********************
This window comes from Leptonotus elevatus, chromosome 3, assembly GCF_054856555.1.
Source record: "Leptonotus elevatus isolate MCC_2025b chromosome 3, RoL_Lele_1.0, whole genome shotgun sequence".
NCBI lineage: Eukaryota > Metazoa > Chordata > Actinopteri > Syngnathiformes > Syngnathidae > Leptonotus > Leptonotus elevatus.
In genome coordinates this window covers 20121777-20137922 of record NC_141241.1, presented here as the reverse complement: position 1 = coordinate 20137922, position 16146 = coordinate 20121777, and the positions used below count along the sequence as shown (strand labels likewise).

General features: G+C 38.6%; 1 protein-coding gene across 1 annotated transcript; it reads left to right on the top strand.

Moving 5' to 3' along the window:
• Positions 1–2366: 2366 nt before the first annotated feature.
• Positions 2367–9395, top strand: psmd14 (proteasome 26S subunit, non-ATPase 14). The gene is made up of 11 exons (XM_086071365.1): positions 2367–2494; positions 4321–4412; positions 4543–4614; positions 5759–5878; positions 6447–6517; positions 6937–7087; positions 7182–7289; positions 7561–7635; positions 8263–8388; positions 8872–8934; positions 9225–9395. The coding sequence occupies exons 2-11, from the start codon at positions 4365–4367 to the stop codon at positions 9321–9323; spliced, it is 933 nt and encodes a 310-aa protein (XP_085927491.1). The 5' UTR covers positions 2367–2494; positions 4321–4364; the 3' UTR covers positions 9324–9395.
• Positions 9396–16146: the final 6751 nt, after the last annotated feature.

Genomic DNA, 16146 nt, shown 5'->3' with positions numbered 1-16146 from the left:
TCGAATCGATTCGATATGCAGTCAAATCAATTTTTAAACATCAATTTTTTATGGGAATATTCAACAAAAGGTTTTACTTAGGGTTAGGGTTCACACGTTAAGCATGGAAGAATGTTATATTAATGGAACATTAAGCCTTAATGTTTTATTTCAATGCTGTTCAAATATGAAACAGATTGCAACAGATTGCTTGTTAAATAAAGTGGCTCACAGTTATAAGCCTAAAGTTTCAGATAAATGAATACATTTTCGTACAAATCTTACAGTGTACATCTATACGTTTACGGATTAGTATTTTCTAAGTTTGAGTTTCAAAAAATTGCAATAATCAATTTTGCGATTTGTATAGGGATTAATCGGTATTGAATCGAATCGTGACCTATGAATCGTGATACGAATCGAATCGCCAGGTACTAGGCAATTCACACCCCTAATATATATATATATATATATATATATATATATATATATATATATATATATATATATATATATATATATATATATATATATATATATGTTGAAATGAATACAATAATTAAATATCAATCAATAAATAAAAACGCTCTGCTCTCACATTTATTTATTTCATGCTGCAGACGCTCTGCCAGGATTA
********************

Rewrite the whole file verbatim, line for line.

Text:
This window comes from Leptonotus elevatus, chromosome 3, assembly GCF_054856555.1.
Source record: "Leptonotus elevatus isolate MCC_2025b chromosome 3, RoL_Lele_1.0, whole genome shotgun sequence".
NCBI lineage: Eukaryota > Metazoa > Chordata > Actinopteri > Syngnathiformes > Syngnathidae > Leptonotus > Leptonotus elevatus.
In genome coordinates this window covers 20121777-20137922 of record NC_141241.1, presented here as the reverse complement: position 1 = coordinate 20137922, position 16146 = coordinate 20121777, and the positions used below count along the sequence as shown (strand labels likewise).

General features: G+C 38.6%; 1 protein-coding gene across 1 annotated transcript; it reads left to right on the top strand.

Moving 5' to 3' along the window:
• Positions 1–2366: 2366 nt before the first annotated feature.
• Positions 2367–9395, top strand: psmd14 (proteasome 26S subunit, non-ATPase 14). The gene is made up of 11 exons (XM_086071365.1): positions 2367–2494; positions 4321–4412; positions 4543–4614; positions 5759–5878; positions 6447–6517; positions 6937–7087; positions 7182–7289; positions 7561–7635; positions 8263–8388; positions 8872–8934; positions 9225–9395. The coding sequence occupies exons 2-11, from the start codon at positions 4365–4367 to the stop codon at positions 9321–9323; spliced, it is 933 nt and encodes a 310-aa protein (XP_085927491.1). The 5' UTR covers positions 2367–2494; positions 4321–4364; the 3' UTR covers positions 9324–9395.
• Positions 9396–16146: the final 6751 nt, after the last annotated feature.

Genomic DNA, 16146 nt, shown 5'->3' with positions numbered 1-16146 from the left:
TCGAATCGATTCGATATGCAGTCAAATCAATTTTTAAACATCAATTTTTTATGGGAATATTCAACAAAAGGTTTTACTTAGGGTTAGGGTTCACACGTTAAGCATGGAAGAATGTTATATTAATGGAACATTAAGCCTTAATGTTTTATTTCAATGCTGTTCAAATATGAAACAGATTGCAACAGATTGCTTGTTAAATAAAGTGGCTCACAGTTATAAGCCTAAAGTTTCAGATAAATGAATACATTTTCGTACAAATCTTACAGTGTACATCTATACGTTTACGGATTAGTATTTTCTAAGTTTGAGTTTCAAAAAATTGCAATAATCAATTTTGCGATTTGTATAGGGATTAATCGGTATTGAATCGAATCGTGACCTATGAATCGTGATACGAATCGAATCGCCAGGTACTAGGCAATTCACACCCCTAATATATATATATATATATATATATATATATATATATATATATATATATATATATATATATATATATATATATATATATATATATATGTTGAAATGAATACAATAATTAAATATCAATCAATAAATAAAAACGCTCTGCTCTCACATTTATTTATTTCATGCTGCAGACGCTCTGCCAGGATTA